There is a belief that dates back to ancient times that consuming an extract from the same organ will enhance that specific body part or organ. Whole food concentrates are comprised of glandular therapies and supplements that help feed organs, glands and tissues in pets. The hope is the tissue extracts will help improve the function of the corresponding organ.
As modern civilization advanced, the practice was accepted to varying degrees, with the development of understanding the actions of hormones on the body, known as endocrinology. Science has begun to embrace glandular therapy as a form of treatment in medicine, particularly as extraction and analytical methods were improved, including:
• Pharmaceutical doses of pure hormones
• Pharmaceutical agents for therapies
• Both natural and synthetic products
Medical professionals, nutritionists and physiologists generally agree that other tissue ingredients like protein, fats and carbohydrates are not absorbed intact, and are broken down into amino acids, fatty acids and simple sugars, respectively. As a result, scientists abandoned glandular therapy in favor of traditional drug treatments. The argument was a lack of evidence that large molecules were intact when absorbed across the intestinal wall, and there was no evidence that glandular extracts had any healing effects or could target any specific internal organs.
Eventually, studies done using dye showed that enzymes, hormones, peptides and proteins in fact are absorbed intact and are able to target specific tissues and organs. In fact, organs in distress or traumatized were able to absorb the nutrients, leading to rapid healing. This observation has caused a resurgence in interest in whole food concentrates and glandular therapies for both pets and humans to heal and repair the body.
Veterinarians and holistic practitioners often use whole food concentrates while employing glandular therapies for degenerative disorders and immune system problems in lieu of conventional drug treatments. Some of the most common are liver, thyroid and pancreas therapies. Whole glandular tissues and whole food concentrates are excellent sources of proteins, fats, enzymes steroids and nutraceuticals. Low doses of supplemental hormones and enzymes appear to have the ability to slow down the progression of degenerative diseases, promoting the healing of damaged tissue. Glandular therapy has been effective in treating immune system diseases and specific organ dysfunctions in animals.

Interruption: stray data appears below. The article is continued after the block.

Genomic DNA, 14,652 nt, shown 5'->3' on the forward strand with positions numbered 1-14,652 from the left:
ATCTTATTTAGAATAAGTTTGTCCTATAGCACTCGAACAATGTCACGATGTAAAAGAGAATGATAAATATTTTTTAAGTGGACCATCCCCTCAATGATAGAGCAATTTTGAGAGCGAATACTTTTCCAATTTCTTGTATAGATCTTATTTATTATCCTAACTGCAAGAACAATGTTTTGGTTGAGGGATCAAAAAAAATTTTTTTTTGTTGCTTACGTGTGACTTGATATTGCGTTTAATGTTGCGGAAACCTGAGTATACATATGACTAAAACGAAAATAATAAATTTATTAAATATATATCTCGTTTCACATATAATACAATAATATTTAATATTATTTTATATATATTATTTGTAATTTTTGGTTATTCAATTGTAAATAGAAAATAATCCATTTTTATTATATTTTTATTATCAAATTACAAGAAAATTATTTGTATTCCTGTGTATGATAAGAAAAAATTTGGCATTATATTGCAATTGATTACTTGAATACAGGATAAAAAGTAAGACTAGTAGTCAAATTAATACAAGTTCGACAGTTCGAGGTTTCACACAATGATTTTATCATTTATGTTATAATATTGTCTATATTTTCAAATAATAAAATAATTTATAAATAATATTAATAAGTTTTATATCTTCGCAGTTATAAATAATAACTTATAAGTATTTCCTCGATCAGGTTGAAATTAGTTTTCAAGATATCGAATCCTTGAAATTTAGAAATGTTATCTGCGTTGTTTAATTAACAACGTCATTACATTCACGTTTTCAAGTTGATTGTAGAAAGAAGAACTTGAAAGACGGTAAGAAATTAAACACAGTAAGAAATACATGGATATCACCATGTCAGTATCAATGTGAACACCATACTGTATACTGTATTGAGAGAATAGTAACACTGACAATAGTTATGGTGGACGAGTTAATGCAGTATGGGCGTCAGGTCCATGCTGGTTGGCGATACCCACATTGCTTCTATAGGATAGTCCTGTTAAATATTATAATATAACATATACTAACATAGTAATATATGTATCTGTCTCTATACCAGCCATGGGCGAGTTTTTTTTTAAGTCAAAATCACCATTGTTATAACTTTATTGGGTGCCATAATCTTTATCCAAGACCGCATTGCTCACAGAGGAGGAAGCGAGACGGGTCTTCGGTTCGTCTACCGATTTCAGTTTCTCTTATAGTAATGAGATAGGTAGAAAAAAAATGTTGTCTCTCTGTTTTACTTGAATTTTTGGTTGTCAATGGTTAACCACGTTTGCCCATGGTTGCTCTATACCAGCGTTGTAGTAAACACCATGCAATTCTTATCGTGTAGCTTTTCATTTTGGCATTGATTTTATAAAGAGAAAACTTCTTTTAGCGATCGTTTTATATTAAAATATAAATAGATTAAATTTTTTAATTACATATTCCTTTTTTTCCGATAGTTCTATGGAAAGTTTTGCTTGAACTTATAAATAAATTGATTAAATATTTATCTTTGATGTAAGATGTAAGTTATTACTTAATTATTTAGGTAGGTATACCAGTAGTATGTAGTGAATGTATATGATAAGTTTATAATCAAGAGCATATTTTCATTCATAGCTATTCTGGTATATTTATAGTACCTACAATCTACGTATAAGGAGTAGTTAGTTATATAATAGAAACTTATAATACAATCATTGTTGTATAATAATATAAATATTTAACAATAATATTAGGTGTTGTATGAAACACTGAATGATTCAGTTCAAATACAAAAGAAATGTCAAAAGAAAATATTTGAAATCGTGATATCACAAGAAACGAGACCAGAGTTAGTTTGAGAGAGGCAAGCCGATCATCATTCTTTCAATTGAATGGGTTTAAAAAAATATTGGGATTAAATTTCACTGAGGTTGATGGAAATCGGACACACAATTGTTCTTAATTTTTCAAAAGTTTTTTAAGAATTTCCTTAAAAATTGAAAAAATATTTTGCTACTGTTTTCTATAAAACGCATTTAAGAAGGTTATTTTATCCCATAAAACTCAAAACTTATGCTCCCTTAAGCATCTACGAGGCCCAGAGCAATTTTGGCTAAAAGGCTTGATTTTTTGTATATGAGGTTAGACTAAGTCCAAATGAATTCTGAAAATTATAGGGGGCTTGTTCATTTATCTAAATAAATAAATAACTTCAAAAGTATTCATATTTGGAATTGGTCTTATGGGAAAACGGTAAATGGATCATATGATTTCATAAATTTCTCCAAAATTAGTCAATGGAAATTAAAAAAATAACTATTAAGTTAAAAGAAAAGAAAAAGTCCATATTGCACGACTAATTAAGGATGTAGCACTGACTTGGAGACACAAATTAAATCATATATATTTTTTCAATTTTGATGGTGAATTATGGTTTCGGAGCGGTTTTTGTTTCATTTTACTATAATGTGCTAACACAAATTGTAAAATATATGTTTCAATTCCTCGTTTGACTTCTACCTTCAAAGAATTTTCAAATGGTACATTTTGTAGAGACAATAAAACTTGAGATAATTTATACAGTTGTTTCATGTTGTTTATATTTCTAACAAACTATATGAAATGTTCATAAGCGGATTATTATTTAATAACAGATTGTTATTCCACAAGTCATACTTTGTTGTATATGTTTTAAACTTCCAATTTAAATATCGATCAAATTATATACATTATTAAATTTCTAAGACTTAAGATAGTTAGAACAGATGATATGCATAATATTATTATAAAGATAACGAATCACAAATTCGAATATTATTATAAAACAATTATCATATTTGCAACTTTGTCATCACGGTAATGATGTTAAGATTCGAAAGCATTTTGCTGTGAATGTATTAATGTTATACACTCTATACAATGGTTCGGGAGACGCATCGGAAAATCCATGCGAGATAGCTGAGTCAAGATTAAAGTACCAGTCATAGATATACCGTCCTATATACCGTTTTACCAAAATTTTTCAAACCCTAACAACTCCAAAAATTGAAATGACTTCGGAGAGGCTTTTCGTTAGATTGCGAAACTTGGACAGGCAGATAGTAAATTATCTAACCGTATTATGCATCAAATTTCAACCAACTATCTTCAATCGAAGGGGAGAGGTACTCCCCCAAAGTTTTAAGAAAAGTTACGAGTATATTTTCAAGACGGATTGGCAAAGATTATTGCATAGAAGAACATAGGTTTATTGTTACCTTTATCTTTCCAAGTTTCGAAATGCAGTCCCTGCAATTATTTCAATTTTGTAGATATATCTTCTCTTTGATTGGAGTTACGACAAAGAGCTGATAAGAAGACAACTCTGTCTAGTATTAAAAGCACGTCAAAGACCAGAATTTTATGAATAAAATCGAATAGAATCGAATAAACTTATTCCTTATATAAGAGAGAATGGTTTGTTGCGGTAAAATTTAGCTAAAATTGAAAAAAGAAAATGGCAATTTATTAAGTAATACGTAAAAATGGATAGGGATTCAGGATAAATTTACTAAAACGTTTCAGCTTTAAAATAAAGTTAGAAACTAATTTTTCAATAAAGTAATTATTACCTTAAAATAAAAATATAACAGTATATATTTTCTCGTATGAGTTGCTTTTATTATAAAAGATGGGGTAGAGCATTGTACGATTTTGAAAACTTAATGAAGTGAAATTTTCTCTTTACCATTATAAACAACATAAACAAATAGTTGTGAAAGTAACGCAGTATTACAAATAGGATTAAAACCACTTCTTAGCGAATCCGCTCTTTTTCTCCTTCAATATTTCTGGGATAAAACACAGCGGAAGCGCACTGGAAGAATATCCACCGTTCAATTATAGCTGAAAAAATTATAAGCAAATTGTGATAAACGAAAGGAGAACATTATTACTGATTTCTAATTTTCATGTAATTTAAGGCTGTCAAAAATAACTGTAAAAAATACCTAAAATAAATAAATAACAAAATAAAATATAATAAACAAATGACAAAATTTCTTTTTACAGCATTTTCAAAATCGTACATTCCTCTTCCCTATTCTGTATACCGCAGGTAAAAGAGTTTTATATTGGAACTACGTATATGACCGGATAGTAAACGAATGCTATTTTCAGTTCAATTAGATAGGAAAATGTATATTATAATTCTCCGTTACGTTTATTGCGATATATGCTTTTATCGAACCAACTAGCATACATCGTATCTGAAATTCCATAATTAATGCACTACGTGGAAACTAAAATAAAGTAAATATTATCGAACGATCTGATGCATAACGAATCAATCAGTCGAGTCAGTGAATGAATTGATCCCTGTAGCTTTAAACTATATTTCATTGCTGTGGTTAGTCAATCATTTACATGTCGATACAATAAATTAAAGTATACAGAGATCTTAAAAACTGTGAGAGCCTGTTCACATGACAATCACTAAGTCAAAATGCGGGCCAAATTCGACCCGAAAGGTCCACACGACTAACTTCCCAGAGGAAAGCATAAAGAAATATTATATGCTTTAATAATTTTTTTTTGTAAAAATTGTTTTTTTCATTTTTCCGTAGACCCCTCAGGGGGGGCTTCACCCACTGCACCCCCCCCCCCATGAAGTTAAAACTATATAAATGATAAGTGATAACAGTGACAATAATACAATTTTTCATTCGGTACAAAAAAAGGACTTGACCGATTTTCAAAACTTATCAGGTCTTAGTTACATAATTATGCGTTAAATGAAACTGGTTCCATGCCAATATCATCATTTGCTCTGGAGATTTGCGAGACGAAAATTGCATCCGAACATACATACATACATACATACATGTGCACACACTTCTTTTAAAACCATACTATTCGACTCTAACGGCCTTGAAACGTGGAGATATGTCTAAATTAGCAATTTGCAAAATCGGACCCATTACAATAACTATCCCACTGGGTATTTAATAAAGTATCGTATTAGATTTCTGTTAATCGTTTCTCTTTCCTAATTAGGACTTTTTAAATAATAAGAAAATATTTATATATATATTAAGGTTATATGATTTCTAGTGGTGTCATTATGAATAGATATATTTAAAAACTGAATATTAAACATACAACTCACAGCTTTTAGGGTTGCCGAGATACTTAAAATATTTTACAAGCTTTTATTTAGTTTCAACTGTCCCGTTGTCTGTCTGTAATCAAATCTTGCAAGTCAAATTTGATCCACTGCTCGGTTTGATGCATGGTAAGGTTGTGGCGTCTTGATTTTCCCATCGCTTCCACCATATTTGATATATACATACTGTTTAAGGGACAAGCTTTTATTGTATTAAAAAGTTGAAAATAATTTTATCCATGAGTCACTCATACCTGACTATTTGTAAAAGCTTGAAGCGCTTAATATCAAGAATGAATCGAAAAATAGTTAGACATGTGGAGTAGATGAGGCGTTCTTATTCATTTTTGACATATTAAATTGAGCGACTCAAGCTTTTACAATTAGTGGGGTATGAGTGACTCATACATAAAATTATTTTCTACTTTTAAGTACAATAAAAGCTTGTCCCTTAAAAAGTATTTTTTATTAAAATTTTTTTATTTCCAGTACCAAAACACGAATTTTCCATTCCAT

Another example of enzyme supplementation used by veterinarians is pancreatic tissue extracts, used for a condition in dogs known as Exocrine Pancreatic Deficiency. The enzymes are absorbed and recirculated in the body, contributing other reactions from other organs. There are a number of holistic veterinarians that use glandular therapies for treatments in dogs and cats. Freeze-dried concentrates of specific organs and tissues are used to treat degenerative conditions.
Science continues to show the potential for whole food concentrates and glandular therapy to heal a variety of degenerative conditions and immune system disorders. There are generally no side effects from this type of supplementation and treatment. Typically, a small dose is given to avoid any allergic reactions from patient sensitivities before administering a full dose regimen.
One of the key organs for metabolism is the thyroid gland. It regulates metabolism by releasing hormones that control energy production in the body’s cells. Administration of thyroid extract helps cells eliminate cellular waste and speeds up their restorative functions. A healthy thyroid is an important prerequisite to a healthy immune system in both animals and pets.
Whole tissue and glandular therapy supplementation may not be warranted when dealing with severe liver failure, kidney disease or acute infections. The transfer of viruses is a major concern, so using tissues from certified sources including freeze-dried supplements is key to reduce the risk and ensure predictable results. Glandular therapy and whole food concentrates may be combined with traditional veterinary medicine; however it becomes difficult to isolate which treatment is producing the results. Talk to your veterinarian about whole food concentrates, enzymes and glandular therapies for your pet.
Reviewed and Approved by Dr. David L. Roberts, DVM
Photo: Courtesy of theogeo via Flickr (CC by 2.0)